UBC Theses and Dissertations

UBC Theses Logo

UBC Theses and Dissertations

The effect of oxidized dietary lipid and vitamin E on growth and immunocompetence of coho salmon (Oncorhynchus… Forster, Ian 1987

Your browser doesn't seem to have a PDF viewer, please download the PDF to view this item.

Item Metadata

Download

Media
831-UBC_1987_A6_7 F67_7.pdf [ 4.22MB ]
Metadata
JSON: 831-1.0096904.json
JSON-LD: 831-1.0096904-ld.json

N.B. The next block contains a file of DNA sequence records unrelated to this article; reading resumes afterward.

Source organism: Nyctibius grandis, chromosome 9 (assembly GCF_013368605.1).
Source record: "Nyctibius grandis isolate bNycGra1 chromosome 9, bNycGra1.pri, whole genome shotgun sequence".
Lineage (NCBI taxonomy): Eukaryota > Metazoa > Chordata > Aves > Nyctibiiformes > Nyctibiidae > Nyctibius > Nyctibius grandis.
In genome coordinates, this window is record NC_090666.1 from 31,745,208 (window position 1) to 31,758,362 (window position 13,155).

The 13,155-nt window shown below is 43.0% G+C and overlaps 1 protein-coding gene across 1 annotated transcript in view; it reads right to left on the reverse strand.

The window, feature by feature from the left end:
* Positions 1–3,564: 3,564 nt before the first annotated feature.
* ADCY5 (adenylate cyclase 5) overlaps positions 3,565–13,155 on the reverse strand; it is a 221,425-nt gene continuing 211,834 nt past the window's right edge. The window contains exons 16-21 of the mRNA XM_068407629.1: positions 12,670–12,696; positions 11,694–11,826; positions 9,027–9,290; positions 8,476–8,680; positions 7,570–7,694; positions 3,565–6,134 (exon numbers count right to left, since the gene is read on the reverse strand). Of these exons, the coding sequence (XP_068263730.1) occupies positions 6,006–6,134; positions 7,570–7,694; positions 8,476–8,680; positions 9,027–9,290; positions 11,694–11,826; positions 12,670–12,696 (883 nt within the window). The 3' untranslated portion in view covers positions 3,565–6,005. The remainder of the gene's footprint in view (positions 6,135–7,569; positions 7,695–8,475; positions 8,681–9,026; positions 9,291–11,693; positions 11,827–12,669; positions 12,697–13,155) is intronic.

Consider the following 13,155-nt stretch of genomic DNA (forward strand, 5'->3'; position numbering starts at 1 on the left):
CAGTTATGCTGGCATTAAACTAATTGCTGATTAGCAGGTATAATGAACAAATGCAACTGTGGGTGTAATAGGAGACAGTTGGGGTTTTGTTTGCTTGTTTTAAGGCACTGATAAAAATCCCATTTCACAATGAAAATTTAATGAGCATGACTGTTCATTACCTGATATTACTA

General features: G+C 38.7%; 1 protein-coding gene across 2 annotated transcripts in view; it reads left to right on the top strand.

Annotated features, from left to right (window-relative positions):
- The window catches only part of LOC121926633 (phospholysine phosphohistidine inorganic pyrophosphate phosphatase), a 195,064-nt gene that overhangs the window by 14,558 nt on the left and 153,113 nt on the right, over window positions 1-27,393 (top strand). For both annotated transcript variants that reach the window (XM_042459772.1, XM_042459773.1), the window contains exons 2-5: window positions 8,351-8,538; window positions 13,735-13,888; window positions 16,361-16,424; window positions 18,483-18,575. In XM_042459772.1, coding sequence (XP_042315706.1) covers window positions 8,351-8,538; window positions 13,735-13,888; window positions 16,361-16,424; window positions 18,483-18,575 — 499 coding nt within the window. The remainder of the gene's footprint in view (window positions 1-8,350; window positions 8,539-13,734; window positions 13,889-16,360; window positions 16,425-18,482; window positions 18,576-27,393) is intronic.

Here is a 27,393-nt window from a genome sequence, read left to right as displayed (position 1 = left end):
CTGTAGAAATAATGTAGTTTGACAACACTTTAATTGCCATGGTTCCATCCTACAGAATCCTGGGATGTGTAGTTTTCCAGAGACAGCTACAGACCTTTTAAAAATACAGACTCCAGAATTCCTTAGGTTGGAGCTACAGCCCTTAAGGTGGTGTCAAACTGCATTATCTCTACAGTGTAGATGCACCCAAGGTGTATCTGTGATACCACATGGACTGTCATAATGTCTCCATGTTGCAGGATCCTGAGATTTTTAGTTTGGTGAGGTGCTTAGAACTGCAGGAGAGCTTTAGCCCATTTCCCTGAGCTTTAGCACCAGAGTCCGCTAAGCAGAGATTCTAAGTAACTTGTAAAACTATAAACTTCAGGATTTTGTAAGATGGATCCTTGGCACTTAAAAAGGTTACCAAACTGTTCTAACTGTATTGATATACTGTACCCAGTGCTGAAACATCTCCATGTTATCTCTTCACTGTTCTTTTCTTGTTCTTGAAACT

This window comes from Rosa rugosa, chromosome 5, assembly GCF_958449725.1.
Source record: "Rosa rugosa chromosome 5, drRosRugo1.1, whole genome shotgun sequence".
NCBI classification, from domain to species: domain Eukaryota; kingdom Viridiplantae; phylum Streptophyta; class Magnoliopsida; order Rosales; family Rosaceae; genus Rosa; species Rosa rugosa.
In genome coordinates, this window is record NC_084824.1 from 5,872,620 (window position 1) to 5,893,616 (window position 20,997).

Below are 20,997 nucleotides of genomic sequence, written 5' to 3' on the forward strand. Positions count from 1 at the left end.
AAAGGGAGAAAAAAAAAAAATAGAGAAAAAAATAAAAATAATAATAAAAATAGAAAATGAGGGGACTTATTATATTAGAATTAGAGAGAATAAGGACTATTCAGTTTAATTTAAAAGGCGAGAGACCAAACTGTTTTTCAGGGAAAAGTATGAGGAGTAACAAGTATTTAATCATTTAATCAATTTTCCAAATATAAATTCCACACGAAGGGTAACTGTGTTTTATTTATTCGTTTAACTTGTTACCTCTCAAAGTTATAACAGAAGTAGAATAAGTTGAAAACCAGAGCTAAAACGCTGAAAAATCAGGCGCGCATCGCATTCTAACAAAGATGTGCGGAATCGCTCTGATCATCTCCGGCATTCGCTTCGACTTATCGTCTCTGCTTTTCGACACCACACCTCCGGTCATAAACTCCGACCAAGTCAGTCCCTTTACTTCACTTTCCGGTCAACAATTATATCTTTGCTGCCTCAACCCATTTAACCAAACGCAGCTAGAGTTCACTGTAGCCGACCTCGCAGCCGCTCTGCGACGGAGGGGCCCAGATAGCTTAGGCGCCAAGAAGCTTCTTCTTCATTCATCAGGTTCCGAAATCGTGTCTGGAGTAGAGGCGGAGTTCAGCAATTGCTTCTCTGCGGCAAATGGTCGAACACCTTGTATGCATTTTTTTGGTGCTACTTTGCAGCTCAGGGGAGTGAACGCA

RDF/XML (Pretty): 831-1.0096904-rdf.xml
RDF/JSON: 831-1.0096904-rdf.json
Turtle: 831-1.0096904-turtle.txt
N-Triples: 831-1.0096904-rdf-ntriples.txt
Original Record: 831-1.0096904-source.json
Full Text
831-1.0096904-fulltext.txt
Citation
831-1.0096904.ris

Full Text